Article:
Law School Alumni Honored at Annual Gala

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From left to right, Lucinda Long '84, Mark Angelson '75, and Jane Hanson '84 were honored at the 2016 Alumni Recognition Gala.

Three graduates of Rutgers Law School and two current students were honored for their service and achievement at this year’s Newark Alumni Association Gala, held in Newark on November 9.

Jane Hanson ‘84, the executive director of Parters for Women & Justice, a non-profit that offers legal assistance to victims of domestic violence, was given the Fannie Bear Besser Award for Public Service.

Lucinda Long ’84, senior vice president and general counsel of Valley National Bank, received the Distinguished Alumna Award.

Mark Angelson ’75, chairman of the Institute of International Education Scholar Rescue Fund, and a member of the Rutgers University Board of Governors, was recognized with the first-ever Alumni Leadership Award.  This award is given by the merged Rutgers Law School and will rotate each year between a Newark and Camden alumnus/a at the annual gala of the respective alumni association.

Rutgers Law-Newark Alumni Association President Osato Chitou talked about the mission of the law school, “We are a voice for the voiceless, an advocate for the people that have had no name. “ She credited the Minority Student Program, created at the law school in the 1960s with helping to diversify the bar in the state of New Jersey .

Co-deans Ronald K. Chen from Newark and Michael T. Cahill from Camden greeted the guests and Chen noted that the gala was being held at 15 Washington, the former home of the law school, which recently was reopened after a multi-million dollar renovation.

Two students were given awards by the Alumni Association. Robert “Bobby” Papazian ’17 was given the Alumni Student Recognition Award. He is the senior notes editor of the Law Review, co-founder of the Rutgers Law Runners’ Society, a student representative to the Academic Policy Committee, volunteers with the Hon. Morris Stern Bankruptcy Pro Bono Project and has interned with Justice Barry T. Albin of the New Jersey Supreme Court, and with Judge Jane Roth of the U.S. Court of Appeals for the Third Circuit.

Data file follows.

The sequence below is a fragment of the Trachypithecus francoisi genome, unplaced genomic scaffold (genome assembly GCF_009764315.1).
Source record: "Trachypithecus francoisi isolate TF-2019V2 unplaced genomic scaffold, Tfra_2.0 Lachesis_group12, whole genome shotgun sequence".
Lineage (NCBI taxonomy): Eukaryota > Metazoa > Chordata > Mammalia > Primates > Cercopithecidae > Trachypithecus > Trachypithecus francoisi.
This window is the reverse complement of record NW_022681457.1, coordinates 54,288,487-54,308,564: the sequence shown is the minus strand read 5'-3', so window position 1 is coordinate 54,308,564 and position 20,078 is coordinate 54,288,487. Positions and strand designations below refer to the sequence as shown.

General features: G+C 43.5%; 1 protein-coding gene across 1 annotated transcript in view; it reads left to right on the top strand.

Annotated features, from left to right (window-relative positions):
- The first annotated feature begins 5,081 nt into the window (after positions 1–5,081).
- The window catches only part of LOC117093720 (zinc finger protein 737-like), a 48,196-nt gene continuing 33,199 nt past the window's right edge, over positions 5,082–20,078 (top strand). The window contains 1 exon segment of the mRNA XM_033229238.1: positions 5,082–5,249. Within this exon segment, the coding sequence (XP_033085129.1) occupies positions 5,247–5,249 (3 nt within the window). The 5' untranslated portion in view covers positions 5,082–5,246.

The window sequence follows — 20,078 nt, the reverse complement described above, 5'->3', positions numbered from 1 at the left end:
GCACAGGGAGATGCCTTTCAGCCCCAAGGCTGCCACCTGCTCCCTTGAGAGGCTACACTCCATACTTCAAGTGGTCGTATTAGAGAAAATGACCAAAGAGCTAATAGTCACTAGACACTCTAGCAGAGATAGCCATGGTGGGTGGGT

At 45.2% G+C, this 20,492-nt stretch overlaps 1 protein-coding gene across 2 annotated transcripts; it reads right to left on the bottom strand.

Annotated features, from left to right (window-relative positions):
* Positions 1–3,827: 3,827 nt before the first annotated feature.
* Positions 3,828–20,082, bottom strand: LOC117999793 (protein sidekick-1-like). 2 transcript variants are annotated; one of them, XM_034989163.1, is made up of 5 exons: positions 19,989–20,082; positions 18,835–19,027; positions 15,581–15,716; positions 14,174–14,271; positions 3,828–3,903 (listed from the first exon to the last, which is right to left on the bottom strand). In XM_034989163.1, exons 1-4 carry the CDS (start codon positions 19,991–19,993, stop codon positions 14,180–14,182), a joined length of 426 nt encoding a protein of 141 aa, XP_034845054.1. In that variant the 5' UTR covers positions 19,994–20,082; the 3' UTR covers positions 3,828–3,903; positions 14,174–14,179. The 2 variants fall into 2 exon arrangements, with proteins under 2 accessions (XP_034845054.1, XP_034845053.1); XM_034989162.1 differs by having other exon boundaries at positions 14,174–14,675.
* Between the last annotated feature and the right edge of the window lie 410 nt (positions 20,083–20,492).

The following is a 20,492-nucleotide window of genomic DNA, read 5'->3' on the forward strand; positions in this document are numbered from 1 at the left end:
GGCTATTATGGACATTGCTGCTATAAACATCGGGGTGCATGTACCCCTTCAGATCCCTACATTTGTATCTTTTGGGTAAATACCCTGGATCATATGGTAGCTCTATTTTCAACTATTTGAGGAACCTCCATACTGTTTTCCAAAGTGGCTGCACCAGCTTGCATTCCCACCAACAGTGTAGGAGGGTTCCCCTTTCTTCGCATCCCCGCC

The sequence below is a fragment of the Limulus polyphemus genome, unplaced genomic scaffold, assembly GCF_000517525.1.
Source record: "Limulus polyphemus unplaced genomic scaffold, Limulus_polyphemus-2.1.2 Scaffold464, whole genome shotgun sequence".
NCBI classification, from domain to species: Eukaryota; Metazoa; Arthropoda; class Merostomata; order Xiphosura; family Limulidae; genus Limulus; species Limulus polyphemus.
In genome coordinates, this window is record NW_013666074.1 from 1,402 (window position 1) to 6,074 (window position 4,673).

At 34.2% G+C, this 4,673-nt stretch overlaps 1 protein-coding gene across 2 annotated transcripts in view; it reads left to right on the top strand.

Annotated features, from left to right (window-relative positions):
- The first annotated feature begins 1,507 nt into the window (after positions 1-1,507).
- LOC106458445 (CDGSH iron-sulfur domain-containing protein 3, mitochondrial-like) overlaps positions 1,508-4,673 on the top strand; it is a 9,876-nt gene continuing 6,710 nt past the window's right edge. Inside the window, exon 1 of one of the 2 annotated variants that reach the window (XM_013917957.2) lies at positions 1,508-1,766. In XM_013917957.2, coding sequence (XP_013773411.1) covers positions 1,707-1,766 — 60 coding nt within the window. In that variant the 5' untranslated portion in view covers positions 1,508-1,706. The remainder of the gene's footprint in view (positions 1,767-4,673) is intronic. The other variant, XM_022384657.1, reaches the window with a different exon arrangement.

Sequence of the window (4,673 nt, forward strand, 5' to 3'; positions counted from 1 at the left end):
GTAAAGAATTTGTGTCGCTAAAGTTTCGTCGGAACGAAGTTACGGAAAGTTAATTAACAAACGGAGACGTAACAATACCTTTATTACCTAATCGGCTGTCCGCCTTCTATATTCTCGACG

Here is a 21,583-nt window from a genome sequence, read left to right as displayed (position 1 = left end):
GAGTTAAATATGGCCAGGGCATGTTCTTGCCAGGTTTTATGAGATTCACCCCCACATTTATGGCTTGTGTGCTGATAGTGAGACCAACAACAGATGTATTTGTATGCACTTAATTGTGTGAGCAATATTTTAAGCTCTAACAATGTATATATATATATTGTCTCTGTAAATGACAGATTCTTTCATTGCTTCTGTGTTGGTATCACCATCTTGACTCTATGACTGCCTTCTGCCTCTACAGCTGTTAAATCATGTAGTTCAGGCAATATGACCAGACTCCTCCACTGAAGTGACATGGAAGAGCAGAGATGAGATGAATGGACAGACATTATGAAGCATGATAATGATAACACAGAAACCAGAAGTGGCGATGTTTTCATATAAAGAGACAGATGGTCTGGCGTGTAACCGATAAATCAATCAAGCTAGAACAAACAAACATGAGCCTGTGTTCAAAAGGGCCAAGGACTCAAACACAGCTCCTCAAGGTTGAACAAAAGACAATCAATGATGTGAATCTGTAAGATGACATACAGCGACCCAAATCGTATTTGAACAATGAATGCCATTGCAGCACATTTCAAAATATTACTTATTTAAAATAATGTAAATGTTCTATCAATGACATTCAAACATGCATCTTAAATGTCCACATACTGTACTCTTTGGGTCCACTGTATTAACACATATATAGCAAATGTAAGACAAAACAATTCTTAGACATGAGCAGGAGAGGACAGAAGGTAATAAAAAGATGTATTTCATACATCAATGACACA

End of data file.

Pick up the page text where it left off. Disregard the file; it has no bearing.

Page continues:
Papazian said he had found a home at Rutgers Law School, “Every day I find myself surrounded by smart, thoughtful people. The discussions are so thought provoking, I buzz with satisfaction coming out of every class.” 

Farah Rahaman ’17 received the student Fannie Bear Besser Public Interest Award. She serves as the senior editor for the Rutgers Race & the Law Review, is a teaching fellow for the Minority Student Program, is an Equity & Opportunity Studies Fellow, and a member of the LRAP Board. She’s interned with the New York City Mayor’s Office of Criminal justice, with the Juvenile Law Center and with the Essex County Public Defender’s Juvenile Section. She is a Kinoy/Stavis Public Interest Law Fellow and an Eagleton Raimondo Legislative Fellow.

“I’m committed to the public interest,” she said, upon accepting the award.  As the mother of a three-month-old son, Rahaman said she wants to leave the world a better place for him, “I’d like to create a world where there is less hatred.”

Hanson said, “I remember fondly my years in law school. I like to say it was at Rutgers Law School Newark that I learned American history. It’s an institution that held us together and taught the importance of social justice.”

She thanked her staff and the pro bono attorneys who assist domestic violence victims through her organization, “You are too numerous to mention individually. You are helping our clients fight domestic violence and helping clients break the cycle of violence.”

Long, who was a professor at Montclair State University, said she knew she’d be at home at Rutgers Law School, “Rutgers sounded like the perfect place for an old leftie.”  She said the school welcomed “nontraditional” students including second-career students and women returning to work.

Angelson, who received  a standing ovation, said he was drawn to Rutgers Law School, in part, because of a professor named Ruth Bader Ginsburg, who went on to become a Supreme Court Justice. However, he said, she left for Columbia University after he enrolled. He praised the constitutional law professors he had in law school and said Rutgers had “a culture of inclusion and collaboration” and noted how Rutgers University has become an anchor institution in Newark.  The introduction of Angelson included a video tribute from Jamil Ammar, Visiting Instructor of Law, at Rutgers Law School, who was brought to Rutgers from the faculty of the University of Damascus School of Law by the International Education Scholar Rescue Fund, which Angelson chairs.